No matter what we wish to do, a little motivation from peers is of no harm. Similarly, a recent study found that a little encouragement to students from family and friends makes them turn exercising and physical activities a routine.
An Indian origin Assistant Professor at the University of Mississippi, Vinayak K. Nahar, said: "Accessing internal and external sources of inspiration and resilience is an effective and sustainable model for positive change.”
"Physicians who want to encourage their patients to get more physical activity should suggest the techniques from this study," he added.
For the study published in The Journal of the American Osteopathic Association, researchers held surveys on 135 college students, evaluating their willingness to exercise for the suggested 150 minutes per week.
The students were asked to weigh advantages, like improved energy and health, against perceived drawbacks, like being tired and not having adequate time for leisure or academics.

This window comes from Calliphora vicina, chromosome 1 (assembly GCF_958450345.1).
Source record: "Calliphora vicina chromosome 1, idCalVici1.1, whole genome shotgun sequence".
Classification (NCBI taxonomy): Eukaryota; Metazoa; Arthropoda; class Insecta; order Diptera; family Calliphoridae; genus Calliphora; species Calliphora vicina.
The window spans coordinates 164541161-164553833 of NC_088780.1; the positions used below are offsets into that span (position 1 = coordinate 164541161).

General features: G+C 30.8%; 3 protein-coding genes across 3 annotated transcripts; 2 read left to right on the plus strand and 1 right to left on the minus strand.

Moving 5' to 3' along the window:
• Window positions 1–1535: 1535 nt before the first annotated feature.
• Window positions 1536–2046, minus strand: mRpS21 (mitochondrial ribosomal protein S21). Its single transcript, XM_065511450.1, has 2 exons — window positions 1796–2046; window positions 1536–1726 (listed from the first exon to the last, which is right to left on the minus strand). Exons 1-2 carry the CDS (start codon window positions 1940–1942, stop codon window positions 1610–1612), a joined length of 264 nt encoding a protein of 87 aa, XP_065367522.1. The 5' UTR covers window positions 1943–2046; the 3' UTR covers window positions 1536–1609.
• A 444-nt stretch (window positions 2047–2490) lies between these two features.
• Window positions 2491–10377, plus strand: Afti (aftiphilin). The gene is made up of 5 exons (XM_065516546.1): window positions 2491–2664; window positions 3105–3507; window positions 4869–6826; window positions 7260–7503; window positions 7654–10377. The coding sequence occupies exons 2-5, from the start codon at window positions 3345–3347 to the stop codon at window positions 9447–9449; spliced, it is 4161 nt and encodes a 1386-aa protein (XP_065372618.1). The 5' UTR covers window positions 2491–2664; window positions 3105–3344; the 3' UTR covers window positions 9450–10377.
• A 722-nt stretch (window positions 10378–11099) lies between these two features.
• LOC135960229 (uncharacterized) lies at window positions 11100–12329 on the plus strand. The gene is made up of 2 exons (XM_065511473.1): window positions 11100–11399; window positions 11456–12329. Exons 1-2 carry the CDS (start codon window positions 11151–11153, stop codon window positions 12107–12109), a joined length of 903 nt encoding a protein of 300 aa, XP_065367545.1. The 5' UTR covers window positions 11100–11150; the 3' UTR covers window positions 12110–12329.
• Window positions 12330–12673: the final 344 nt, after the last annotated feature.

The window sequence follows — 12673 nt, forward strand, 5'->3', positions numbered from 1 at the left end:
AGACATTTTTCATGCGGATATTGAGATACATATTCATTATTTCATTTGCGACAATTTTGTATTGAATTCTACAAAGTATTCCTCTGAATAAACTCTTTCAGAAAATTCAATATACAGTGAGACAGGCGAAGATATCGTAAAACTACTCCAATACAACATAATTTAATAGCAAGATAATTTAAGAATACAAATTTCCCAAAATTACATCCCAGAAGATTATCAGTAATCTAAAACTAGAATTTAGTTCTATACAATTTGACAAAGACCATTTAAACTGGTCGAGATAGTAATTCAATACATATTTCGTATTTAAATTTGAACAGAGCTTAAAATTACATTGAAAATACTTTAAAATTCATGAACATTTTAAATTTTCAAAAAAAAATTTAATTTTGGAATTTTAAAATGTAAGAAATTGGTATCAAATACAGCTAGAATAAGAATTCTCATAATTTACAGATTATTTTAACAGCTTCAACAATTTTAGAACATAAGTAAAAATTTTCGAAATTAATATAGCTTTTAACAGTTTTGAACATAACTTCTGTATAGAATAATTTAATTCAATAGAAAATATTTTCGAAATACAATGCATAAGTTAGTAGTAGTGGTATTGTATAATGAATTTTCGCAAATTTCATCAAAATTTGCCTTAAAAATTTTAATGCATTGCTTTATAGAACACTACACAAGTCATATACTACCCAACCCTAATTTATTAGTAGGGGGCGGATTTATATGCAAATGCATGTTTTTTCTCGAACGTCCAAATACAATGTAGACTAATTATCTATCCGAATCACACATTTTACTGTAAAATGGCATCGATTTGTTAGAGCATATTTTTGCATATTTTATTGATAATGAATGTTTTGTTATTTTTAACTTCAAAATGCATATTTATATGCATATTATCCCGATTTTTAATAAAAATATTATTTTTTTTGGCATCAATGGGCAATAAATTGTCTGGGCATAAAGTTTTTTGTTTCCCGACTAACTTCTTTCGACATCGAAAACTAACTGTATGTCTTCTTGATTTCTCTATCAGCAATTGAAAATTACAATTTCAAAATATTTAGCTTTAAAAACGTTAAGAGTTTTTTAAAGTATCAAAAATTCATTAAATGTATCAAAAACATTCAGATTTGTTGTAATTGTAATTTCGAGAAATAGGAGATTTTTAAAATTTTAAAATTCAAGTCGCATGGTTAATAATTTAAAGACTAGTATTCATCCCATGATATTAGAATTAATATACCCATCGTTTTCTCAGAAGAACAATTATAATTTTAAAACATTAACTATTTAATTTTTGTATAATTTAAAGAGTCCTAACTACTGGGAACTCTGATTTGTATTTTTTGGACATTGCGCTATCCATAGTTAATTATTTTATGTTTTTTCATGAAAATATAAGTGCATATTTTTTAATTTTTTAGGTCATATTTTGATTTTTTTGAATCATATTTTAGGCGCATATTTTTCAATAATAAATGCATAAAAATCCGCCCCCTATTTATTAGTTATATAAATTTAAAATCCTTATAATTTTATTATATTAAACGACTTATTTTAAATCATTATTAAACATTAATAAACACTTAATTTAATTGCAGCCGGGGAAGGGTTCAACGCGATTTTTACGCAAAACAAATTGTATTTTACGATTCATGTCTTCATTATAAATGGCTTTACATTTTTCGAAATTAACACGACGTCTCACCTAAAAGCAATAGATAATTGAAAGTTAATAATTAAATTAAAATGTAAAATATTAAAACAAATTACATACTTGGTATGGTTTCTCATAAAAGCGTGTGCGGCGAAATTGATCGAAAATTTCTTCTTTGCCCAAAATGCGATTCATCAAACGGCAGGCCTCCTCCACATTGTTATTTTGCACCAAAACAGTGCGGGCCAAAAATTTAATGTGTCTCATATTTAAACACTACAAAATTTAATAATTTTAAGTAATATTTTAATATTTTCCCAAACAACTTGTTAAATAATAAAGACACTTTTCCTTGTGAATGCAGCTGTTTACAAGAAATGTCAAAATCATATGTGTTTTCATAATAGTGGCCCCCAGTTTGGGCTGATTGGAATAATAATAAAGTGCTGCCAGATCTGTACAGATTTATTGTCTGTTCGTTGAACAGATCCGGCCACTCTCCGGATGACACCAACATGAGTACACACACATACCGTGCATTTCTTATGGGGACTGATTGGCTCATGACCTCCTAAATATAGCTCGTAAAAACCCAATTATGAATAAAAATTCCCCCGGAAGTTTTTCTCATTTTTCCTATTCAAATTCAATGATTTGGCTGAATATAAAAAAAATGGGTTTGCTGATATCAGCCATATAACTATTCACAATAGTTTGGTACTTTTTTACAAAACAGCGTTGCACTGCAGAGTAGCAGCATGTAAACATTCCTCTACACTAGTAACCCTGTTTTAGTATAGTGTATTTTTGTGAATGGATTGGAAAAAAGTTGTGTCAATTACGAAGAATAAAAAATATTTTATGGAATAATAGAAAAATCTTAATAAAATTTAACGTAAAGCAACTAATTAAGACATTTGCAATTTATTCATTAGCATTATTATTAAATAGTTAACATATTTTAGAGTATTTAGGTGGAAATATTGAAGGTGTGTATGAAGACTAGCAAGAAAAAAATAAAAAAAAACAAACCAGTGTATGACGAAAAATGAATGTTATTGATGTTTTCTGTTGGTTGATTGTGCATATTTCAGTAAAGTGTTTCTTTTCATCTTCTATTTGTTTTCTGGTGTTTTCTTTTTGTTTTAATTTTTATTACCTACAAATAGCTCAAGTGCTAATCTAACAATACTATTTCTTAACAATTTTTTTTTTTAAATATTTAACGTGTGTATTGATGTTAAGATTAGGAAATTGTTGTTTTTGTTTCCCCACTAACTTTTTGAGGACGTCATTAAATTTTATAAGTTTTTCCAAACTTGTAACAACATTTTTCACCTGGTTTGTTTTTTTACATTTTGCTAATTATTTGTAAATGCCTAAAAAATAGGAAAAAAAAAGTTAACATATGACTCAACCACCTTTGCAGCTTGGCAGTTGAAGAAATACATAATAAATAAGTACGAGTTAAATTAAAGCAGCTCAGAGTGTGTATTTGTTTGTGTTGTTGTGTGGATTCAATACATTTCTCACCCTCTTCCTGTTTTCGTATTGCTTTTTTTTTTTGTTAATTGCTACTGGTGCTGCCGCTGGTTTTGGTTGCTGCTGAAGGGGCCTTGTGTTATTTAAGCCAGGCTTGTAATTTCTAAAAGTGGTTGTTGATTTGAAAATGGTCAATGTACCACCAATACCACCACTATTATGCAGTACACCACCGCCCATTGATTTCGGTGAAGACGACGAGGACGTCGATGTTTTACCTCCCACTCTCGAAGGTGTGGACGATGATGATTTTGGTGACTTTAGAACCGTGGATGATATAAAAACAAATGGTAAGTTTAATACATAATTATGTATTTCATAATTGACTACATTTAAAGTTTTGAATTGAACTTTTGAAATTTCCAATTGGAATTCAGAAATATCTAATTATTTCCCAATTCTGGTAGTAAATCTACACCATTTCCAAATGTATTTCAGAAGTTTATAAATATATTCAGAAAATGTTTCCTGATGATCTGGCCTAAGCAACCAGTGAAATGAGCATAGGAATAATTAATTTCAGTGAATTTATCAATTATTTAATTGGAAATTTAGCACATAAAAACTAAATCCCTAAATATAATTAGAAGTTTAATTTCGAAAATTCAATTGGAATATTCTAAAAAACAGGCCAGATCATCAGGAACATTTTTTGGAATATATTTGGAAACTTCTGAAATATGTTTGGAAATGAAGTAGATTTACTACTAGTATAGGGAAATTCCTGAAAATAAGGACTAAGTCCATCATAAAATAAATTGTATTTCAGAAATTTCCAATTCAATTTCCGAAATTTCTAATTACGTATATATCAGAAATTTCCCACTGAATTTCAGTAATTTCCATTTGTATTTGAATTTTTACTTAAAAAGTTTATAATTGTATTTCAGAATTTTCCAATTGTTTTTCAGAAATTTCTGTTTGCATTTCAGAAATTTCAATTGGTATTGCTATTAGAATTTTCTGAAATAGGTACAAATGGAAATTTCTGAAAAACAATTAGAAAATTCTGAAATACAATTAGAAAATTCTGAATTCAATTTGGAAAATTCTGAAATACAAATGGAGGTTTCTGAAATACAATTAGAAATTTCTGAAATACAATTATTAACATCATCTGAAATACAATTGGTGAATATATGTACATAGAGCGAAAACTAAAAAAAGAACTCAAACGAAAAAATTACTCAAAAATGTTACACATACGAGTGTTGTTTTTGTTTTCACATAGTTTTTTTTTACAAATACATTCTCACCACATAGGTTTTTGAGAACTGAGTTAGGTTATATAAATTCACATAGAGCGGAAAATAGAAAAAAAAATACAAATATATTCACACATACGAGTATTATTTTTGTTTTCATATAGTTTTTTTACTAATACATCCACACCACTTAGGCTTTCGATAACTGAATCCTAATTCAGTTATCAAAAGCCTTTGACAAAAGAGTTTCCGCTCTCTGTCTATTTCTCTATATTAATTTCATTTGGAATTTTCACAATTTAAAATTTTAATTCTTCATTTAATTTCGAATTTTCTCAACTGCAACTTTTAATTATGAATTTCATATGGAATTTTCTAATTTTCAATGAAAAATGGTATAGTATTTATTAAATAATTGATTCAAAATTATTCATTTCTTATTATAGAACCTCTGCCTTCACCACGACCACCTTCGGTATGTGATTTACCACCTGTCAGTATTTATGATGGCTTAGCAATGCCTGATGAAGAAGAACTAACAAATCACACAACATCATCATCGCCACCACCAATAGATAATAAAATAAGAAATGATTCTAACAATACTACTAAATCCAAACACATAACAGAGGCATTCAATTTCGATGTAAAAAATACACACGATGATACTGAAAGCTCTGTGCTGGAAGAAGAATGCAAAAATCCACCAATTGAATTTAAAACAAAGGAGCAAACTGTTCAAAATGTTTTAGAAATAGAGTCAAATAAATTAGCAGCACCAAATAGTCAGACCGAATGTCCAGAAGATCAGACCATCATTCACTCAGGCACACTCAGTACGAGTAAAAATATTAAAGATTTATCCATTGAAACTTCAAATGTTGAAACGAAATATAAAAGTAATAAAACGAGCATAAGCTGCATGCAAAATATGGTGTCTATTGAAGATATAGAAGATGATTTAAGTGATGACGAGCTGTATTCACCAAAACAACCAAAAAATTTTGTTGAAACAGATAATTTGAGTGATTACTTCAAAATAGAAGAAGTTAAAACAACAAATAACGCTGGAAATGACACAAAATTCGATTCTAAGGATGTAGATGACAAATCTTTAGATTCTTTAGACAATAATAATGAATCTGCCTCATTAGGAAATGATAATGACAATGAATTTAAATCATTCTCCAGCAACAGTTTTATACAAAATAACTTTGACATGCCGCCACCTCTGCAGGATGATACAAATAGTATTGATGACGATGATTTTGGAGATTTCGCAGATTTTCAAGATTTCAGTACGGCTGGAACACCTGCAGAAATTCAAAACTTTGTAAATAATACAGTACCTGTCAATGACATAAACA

The research team said: “Once convinced that more exercise would benefit them, students were asked what they needed to get started. The single most significant factor was behavioral confidence which involves visualization of future performance and external sources of confidence like an encouraging mentor.”
According to the survey, respondents indicated that keeping up the weekly 150 minutes of exercise would ask the support of family and friends, as well as an emotional shift, in which students would use physical exercise as an outlet for stressors.
Respondents also said that social changes like making friends who also exercise regularly would improve their ability to persist.
"Nearly half of all adults in the United States do not engage in the recommended 150 minutes of physical activity per week. This basic lack of exercise is tied to myriad health problems, so it is important to address it early," said study lead author Manoj Sharma, Professor at the Jackson State University.
By Sowmya Sangam